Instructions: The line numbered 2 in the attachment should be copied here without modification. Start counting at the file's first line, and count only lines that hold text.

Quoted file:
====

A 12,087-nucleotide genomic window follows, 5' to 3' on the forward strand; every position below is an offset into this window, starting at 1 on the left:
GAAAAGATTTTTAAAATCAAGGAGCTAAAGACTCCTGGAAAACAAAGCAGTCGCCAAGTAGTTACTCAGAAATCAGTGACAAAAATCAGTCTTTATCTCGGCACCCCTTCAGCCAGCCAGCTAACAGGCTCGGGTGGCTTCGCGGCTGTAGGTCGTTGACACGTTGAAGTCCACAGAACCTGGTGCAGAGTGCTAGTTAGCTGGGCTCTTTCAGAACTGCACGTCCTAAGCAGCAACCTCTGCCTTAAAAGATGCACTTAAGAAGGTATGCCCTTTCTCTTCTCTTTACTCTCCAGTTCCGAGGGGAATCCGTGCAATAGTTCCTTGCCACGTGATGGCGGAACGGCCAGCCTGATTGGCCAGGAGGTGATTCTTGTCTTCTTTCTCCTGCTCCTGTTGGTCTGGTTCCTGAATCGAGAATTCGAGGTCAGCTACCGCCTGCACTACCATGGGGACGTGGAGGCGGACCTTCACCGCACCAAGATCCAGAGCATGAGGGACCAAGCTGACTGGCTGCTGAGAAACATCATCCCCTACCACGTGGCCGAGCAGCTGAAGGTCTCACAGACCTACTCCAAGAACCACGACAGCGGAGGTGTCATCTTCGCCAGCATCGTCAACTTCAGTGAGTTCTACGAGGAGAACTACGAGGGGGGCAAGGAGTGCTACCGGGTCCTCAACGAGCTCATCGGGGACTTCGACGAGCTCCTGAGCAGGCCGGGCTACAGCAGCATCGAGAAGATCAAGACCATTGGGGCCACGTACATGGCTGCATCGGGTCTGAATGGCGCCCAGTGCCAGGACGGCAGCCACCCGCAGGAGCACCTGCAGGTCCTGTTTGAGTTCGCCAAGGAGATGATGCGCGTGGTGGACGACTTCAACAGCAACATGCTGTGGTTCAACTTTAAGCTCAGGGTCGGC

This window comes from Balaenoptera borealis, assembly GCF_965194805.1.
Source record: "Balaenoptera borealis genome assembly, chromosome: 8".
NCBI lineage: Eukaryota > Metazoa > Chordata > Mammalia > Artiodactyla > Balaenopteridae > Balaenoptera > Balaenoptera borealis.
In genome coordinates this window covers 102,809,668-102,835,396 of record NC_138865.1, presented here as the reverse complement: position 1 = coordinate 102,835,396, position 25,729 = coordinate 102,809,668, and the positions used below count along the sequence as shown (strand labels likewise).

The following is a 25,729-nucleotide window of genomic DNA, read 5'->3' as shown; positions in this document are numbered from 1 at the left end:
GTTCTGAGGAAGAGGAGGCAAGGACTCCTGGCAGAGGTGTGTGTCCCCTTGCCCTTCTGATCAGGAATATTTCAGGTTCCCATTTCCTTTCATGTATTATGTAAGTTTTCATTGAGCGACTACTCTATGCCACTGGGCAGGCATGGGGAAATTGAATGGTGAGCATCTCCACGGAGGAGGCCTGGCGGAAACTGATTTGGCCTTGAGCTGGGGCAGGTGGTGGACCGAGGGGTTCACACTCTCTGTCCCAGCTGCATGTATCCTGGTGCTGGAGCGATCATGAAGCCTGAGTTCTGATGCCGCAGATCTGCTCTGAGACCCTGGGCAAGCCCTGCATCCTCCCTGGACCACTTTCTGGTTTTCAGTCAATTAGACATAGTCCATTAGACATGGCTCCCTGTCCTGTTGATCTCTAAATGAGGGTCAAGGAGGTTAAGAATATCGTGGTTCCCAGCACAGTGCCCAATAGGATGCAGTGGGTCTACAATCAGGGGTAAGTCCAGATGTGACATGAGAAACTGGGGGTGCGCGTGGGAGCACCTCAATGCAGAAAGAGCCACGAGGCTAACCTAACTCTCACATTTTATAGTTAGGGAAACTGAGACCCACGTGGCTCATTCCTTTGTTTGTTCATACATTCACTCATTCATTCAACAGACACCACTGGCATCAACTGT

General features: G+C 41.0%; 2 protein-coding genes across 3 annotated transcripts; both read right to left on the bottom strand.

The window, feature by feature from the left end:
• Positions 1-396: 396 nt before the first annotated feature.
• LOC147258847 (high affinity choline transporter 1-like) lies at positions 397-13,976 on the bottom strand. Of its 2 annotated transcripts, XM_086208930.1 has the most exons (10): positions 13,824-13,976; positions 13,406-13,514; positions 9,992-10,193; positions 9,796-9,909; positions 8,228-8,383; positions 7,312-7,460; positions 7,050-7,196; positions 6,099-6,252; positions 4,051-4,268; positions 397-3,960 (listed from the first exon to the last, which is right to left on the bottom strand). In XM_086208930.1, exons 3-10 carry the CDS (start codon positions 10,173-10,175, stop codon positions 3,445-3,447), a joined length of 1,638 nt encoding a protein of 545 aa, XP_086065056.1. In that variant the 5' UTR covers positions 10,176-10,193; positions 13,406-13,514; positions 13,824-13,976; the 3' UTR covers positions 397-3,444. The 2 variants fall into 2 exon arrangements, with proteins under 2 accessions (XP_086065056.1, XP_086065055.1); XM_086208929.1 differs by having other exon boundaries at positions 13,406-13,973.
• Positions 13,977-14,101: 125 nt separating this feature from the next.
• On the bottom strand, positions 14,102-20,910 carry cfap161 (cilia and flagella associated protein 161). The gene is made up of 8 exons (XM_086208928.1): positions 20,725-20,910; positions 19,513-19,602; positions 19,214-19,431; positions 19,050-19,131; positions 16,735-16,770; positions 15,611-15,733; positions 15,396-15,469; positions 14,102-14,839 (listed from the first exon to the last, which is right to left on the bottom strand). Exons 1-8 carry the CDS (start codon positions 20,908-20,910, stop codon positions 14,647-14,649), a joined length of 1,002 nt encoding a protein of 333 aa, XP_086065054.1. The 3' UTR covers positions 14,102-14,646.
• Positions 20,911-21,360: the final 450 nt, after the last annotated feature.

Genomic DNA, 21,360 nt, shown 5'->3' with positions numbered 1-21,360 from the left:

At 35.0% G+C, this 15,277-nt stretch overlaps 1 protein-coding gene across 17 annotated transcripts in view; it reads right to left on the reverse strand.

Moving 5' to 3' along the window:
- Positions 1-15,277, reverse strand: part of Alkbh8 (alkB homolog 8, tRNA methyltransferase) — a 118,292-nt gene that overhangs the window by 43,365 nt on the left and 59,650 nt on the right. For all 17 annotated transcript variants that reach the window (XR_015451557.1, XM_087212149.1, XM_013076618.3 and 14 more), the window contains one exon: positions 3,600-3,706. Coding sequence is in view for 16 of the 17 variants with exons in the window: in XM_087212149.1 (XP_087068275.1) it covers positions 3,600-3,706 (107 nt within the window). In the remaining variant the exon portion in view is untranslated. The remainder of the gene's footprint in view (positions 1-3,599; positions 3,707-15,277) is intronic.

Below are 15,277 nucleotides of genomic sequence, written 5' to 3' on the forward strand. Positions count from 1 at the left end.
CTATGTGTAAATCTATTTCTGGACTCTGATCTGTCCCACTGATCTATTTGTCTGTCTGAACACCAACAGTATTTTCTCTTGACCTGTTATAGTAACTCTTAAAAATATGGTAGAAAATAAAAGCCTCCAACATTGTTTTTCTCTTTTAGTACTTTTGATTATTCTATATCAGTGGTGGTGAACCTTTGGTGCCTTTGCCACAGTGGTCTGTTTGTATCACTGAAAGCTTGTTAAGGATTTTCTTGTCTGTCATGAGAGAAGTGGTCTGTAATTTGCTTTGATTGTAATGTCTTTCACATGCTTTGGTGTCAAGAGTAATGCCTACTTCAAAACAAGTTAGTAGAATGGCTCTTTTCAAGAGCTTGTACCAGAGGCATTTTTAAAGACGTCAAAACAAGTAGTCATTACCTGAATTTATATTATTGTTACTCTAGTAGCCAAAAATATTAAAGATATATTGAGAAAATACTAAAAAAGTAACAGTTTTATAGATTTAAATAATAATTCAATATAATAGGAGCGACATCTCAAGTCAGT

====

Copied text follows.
GAAAAGATTTTTAAAATCAAGGAGCTAAAGACTCCTGGAAAACAAAGCAGTCGCCAAGTAGTTACTCAGAAATCAGTGACAAAAATCAGTCTTTATCTCGGCACCCCTTCAGCCAGCCAGCTAACAGGCTCGGGTGGCTTCGCGGCTGTAGGTCGTTGACACGTTGAAGTCCACAGAACCTGGTGCAGAGTGCTAGTTAGCTGGGCTCTTTCAGAACTGCACGTCCTAAGCAGCAACCTCTGCCTTAAAAGATGCACTTAAGAAGGTATGCCCTTTCTCTTCTCTTTACTCTCCAGTTCCGAGGGGAATCCGTGCAATAGTTCCTTGCCACGTGATGGCGGAACGGCCAGCCTGATTGGCCAGGAGGTGATTCTTGTCTTCTTTCTCCTGCTCCTGTTGGTCTGGTTCCTGAATCGAGAATTCGAGGTCAGCTACCGCCTGCACTACCATGGGGACGTGGAGGCGGACCTTCACCGCACCAAGATCCAGAGCATGAGGGACCAAGCTGACTGGCTGCTGAGAAACATCATCCCCTACCACGTGGCCGAGCAGCTGAAGGTCTCACAGACCTACTCCAAGAACCACGACAGCGGAGGTGTCATCTTCGCCAGCATCGTCAACTTCAGTGAGTTCTACGAGGAGAACTACGAGGGGGGCAAGGAGTGCTACCGGGTCCTCAACGAGCTCATCGGGGACTTCGACGAGCTCCTGAGCAGGCCGGGCTACAGCAGCATCGAGAAGATCAAGACCATTGGGGCCACGTACATGGCTGCATCGGGTCTGAATGGCGCCCAGTGCCAGGACGGCAGCCACCCGCAGGAGCACCTGCAGGTCCTGTTTGAGTTCGCCAAGGAGATGATGCGCGTGGTGGACGACTTCAACAGCAACATGCTGTGGTTCAACTTTAAGCTCAGGGTCGGC